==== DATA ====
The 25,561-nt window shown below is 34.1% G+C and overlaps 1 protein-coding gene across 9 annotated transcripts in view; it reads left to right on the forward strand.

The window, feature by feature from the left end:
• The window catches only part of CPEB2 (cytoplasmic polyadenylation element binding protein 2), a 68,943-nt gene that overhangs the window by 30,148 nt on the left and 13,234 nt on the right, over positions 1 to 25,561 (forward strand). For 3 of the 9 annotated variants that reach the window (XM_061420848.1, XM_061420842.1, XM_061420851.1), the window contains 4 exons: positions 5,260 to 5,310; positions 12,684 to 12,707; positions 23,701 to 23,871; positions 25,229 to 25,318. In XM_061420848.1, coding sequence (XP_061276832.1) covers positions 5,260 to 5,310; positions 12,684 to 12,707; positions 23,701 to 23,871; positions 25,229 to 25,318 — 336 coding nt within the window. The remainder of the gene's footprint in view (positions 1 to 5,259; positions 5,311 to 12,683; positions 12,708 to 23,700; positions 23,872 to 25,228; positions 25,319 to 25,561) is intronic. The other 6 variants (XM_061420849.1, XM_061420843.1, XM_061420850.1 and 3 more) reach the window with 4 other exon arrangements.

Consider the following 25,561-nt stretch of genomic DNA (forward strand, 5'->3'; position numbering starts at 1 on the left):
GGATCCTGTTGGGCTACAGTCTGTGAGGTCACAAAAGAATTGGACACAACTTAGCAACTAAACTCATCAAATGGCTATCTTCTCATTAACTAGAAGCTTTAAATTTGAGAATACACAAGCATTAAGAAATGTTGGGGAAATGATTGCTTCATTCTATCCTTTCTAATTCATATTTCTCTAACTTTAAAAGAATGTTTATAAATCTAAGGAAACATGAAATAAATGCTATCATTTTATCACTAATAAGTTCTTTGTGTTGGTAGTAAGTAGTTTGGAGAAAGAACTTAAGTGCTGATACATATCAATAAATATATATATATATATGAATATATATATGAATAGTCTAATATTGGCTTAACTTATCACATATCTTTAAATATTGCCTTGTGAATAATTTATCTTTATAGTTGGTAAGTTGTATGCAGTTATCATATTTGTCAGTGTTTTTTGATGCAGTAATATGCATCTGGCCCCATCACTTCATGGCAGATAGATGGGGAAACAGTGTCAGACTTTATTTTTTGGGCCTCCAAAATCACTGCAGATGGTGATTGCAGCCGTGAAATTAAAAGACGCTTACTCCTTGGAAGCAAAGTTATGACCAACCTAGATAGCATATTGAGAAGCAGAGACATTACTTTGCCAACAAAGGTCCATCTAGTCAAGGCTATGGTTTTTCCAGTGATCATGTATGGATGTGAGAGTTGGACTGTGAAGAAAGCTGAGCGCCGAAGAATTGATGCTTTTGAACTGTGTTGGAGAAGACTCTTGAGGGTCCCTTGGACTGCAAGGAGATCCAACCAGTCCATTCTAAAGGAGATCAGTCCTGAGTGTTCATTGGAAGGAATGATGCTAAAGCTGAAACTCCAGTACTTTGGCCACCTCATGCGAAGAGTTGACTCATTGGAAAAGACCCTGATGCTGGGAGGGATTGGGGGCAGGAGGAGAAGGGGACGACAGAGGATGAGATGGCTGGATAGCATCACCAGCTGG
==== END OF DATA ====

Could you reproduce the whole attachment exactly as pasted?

The 25,561-nt window shown below is 34.1% G+C and overlaps 1 protein-coding gene across 9 annotated transcripts in view; it reads left to right on the forward strand.

The window, feature by feature from the left end:
• The window catches only part of CPEB2 (cytoplasmic polyadenylation element binding protein 2), a 68,943-nt gene that overhangs the window by 30,148 nt on the left and 13,234 nt on the right, over positions 1 to 25,561 (forward strand). For 3 of the 9 annotated variants that reach the window (XM_061420848.1, XM_061420842.1, XM_061420851.1), the window contains 4 exons: positions 5,260 to 5,310; positions 12,684 to 12,707; positions 23,701 to 23,871; positions 25,229 to 25,318. In XM_061420848.1, coding sequence (XP_061276832.1) covers positions 5,260 to 5,310; positions 12,684 to 12,707; positions 23,701 to 23,871; positions 25,229 to 25,318 — 336 coding nt within the window. The remainder of the gene's footprint in view (positions 1 to 5,259; positions 5,311 to 12,683; positions 12,708 to 23,700; positions 23,872 to 25,228; positions 25,319 to 25,561) is intronic. The other 6 variants (XM_061420849.1, XM_061420843.1, XM_061420850.1 and 3 more) reach the window with 4 other exon arrangements.

Consider the following 25,561-nt stretch of genomic DNA (forward strand, 5'->3'; position numbering starts at 1 on the left):
GGATCCTGTTGGGCTACAGTCTGTGAGGTCACAAAAGAATTGGACACAACTTAGCAACTAAACTCATCAAATGGCTATCTTCTCATTAACTAGAAGCTTTAAATTTGAGAATACACAAGCATTAAGAAATGTTGGGGAAATGATTGCTTCATTCTATCCTTTCTAATTCATATTTCTCTAACTTTAAAAGAATGTTTATAAATCTAAGGAAACATGAAATAAATGCTATCATTTTATCACTAATAAGTTCTTTGTGTTGGTAGTAAGTAGTTTGGAGAAAGAACTTAAGTGCTGATACATATCAATAAATATATATATATATATGAATATATATATGAATAGTCTAATATTGGCTTAACTTATCACATATCTTTAAATATTGCCTTGTGAATAATTTATCTTTATAGTTGGTAAGTTGTATGCAGTTATCATATTTGTCAGTGTTTTTTGATGCAGTAATATGCATCTGGCCCCATCACTTCATGGCAGATAGATGGGGAAACAGTGTCAGACTTTATTTTTTGGGCCTCCAAAATCACTGCAGATGGTGATTGCAGCCGTGAAATTAAAAGACGCTTACTCCTTGGAAGCAAAGTTATGACCAACCTAGATAGCATATTGAGAAGCAGAGACATTACTTTGCCAACAAAGGTCCATCTAGTCAAGGCTATGGTTTTTCCAGTGATCATGTATGGATGTGAGAGTTGGACTGTGAAGAAAGCTGAGCGCCGAAGAATTGATGCTTTTGAACTGTGTTGGAGAAGACTCTTGAGGGTCCCTTGGACTGCAAGGAGATCCAACCAGTCCATTCTAAAGGAGATCAGTCCTGAGTGTTCATTGGAAGGAATGATGCTAAAGCTGAAACTCCAGTACTTTGGCCACCTCATGCGAAGAGTTGACTCATTGGAAAAGACCCTGATGCTGGGAGGGATTGGGGGCAGGAGGAGAAGGGGACGACAGAGGATGAGATGGCTGGATAGCATCACCAGCTGG